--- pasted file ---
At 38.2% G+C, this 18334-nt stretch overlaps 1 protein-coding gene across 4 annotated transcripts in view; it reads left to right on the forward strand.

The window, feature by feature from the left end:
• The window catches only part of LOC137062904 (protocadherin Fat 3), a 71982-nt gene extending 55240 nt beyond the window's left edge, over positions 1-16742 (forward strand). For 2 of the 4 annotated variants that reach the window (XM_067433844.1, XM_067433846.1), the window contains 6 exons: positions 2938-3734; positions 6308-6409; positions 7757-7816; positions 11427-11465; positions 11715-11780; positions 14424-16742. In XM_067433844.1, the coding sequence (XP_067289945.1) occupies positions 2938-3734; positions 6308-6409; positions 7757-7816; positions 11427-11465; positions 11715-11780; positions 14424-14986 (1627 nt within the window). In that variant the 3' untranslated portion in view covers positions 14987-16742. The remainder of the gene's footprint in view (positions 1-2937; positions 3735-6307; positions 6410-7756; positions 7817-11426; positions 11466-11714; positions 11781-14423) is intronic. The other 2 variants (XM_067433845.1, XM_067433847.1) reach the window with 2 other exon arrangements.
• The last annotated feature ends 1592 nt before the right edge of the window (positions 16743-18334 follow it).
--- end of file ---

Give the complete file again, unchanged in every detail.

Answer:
At 38.2% G+C, this 18334-nt stretch overlaps 1 protein-coding gene across 4 annotated transcripts in view; it reads left to right on the forward strand.

The window, feature by feature from the left end:
• The window catches only part of LOC137062904 (protocadherin Fat 3), a 71982-nt gene extending 55240 nt beyond the window's left edge, over positions 1-16742 (forward strand). For 2 of the 4 annotated variants that reach the window (XM_067433844.1, XM_067433846.1), the window contains 6 exons: positions 2938-3734; positions 6308-6409; positions 7757-7816; positions 11427-11465; positions 11715-11780; positions 14424-16742. In XM_067433844.1, the coding sequence (XP_067289945.1) occupies positions 2938-3734; positions 6308-6409; positions 7757-7816; positions 11427-11465; positions 11715-11780; positions 14424-14986 (1627 nt within the window). In that variant the 3' untranslated portion in view covers positions 14987-16742. The remainder of the gene's footprint in view (positions 1-2937; positions 3735-6307; positions 6410-7756; positions 7817-11426; positions 11466-11714; positions 11781-14423) is intronic. The other 2 variants (XM_067433845.1, XM_067433847.1) reach the window with 2 other exon arrangements.
• The last annotated feature ends 1592 nt before the right edge of the window (positions 16743-18334 follow it).